Good, clean fun

NAPE Black Horse league has been operating more than four decades

John Browne
Published on December 21, 2011
Tom Murphy (right), Stefan Barnes (second from the right) and their Black Horse teammates follow the on-ice action during a NAPE Black Horse Hockey League game at Feildian Gardens on Sunday. This is the 41st year of operation for the four-team league. — Photo by Joe Gibbons/The Telegram

Now in its 41st season, the NAPE Black Horse Hockey League is still chugging along … and for good reason.

Executive member Bob Royle says the reasons the league has lasted so long is simple.

“It's fun, but not too competitive,” said Royle, who looks after the league’s stats. “We control any dirty play. If any player starts to look dangerous, he’s gone.”

The NAPE Black Horse league, one of the longest-running recreation hockey leagues in the province  — if not its most senior rec hockey circuit — operates with a referee, a timekeeper, team jerseys and post-game refreshments. Rosters go through an overhaul every year, so as not to have the same players and the same squads each hockey season.

“Everybody gets to know everybody,” Royle said, “and it’s not overly competitive. I have had guys tell me they don’t have to worry about getting hurt.”

Thanks to former president Kevin Dicks, Royle said, the league abandoned body checking in the 1980s, although players are still permitted to take slapshots.

“I didn’t play high school or university, but this is a rec league with a bit of competition… a step higher than a scrap game,” he said.

The players’ ages ranges anywhere between their 20s up to their 60s, although most are between 30-40 years. And, although the hockey league bears the name of the union, eligibility is not restricted to union members.

The league has included some well-known players over the years, including Doug Squires from the Feildians and St. John’s Capitals of the 1960s, Erik Seaward and Doug Atkinson from the 1970s Caps and Tony Cuomo from the Corner Brook and Mount Pearl senior teams of the 80s.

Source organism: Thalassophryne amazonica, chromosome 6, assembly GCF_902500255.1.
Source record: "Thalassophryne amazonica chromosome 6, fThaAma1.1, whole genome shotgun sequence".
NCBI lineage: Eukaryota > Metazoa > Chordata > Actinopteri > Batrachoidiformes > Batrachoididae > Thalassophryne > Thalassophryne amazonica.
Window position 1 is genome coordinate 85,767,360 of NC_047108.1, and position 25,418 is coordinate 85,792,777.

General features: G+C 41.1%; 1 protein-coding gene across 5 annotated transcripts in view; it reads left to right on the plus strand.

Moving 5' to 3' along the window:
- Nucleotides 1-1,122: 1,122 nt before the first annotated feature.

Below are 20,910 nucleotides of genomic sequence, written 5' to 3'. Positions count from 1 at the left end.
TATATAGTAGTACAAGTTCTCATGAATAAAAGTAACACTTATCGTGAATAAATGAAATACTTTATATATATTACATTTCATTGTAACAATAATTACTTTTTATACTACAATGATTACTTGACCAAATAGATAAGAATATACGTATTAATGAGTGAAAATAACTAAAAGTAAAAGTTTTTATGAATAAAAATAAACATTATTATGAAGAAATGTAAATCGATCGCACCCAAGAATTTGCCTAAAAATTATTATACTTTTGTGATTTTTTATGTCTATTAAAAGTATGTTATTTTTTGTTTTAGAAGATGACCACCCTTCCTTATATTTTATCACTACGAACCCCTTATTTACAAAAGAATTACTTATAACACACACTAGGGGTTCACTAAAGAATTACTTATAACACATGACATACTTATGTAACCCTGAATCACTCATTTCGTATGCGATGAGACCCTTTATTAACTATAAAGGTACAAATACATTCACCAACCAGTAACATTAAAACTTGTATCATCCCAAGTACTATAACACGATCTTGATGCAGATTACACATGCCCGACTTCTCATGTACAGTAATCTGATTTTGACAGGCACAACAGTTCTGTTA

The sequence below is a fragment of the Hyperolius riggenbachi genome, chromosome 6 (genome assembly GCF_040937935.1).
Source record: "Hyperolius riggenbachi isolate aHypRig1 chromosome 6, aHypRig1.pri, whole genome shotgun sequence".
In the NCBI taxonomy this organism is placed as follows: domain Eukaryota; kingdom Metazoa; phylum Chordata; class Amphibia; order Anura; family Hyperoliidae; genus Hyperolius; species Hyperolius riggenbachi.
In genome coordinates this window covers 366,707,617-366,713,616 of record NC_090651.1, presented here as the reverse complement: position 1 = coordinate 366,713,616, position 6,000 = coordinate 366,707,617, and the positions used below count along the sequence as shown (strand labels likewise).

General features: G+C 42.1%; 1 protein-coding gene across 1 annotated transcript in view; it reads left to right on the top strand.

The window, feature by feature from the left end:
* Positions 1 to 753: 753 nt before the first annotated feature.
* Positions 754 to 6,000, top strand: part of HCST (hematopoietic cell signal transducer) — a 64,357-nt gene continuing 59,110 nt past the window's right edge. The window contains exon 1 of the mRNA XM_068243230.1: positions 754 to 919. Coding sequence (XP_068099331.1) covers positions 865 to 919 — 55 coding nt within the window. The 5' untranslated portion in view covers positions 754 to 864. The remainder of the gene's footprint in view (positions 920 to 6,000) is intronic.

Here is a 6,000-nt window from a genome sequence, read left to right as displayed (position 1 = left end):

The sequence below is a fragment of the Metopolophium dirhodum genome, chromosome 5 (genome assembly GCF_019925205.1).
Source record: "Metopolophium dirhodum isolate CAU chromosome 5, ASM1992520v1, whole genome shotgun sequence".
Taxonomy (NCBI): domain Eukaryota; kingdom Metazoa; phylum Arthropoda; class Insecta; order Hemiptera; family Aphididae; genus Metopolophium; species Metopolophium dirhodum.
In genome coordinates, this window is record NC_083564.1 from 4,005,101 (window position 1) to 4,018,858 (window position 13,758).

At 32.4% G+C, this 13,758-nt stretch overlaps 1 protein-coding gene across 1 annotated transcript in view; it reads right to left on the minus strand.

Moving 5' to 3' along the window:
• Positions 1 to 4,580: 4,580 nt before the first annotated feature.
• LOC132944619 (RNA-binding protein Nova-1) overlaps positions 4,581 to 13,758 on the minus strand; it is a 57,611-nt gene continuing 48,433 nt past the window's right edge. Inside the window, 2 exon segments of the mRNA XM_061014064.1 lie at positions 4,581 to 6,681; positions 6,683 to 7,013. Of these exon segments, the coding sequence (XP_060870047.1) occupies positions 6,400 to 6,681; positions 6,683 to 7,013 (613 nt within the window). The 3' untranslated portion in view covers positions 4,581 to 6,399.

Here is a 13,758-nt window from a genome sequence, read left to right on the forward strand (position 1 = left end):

Royle also points out the league , with the assistance of Molson Brewery, has raised thousands of dollars for various charities over the years.

“We’ve sponsored a family for Christmas and made donations to the Bliss Murphy Centre. Over the past 10 years, we estimate (the league has donated) about $4,000,” he said.

The NAPE Black Horse Recreation Hockey League was formed after a meeting in the Department of Health, East Block, Confederation Building in the Fall of 1971.

The Newfoundland Government Employees Association Branch 9 was later changed to the Newfoundland Association Of Public Employees (NAPE) Local 7104 Hockey league.

Leo McCann was a member of the original committee, which also included Doug Evans, Cyril Galway, Nick Murphy, Arnold Greene, Max Osmond, Ron Fardy, Everett Morris and John Boland. He remembers how it all started.

“We had a team which played in the Civil Service league, but there were so many people interested, we figured that, for about the same cost, we could form our own league and give a game to about 60 or 70 players,” said McCann, now 72.

The league has had up to five teams and began playing out of Memorial Stadium. It now consists of teams nicknamed Black Horse, Dominion, Canadian Light and Canadian playing  games Sundays at Feildian Gardens and Mondays at Mile One Centre.

McCann, who played in the NAPE league up to the age of 55, said part of the fun was listening to everyone in the Confederation Building cafeteria talk about the games the next day.

“And when you’d pick up a phone to talk to someone in another department during work, you could put a face to the name,” McCann said.

As for the 59-year-old Royle, he says he will play until he can’t anymore, “or I’m the slowest in the league.

“And then I’ll coach.”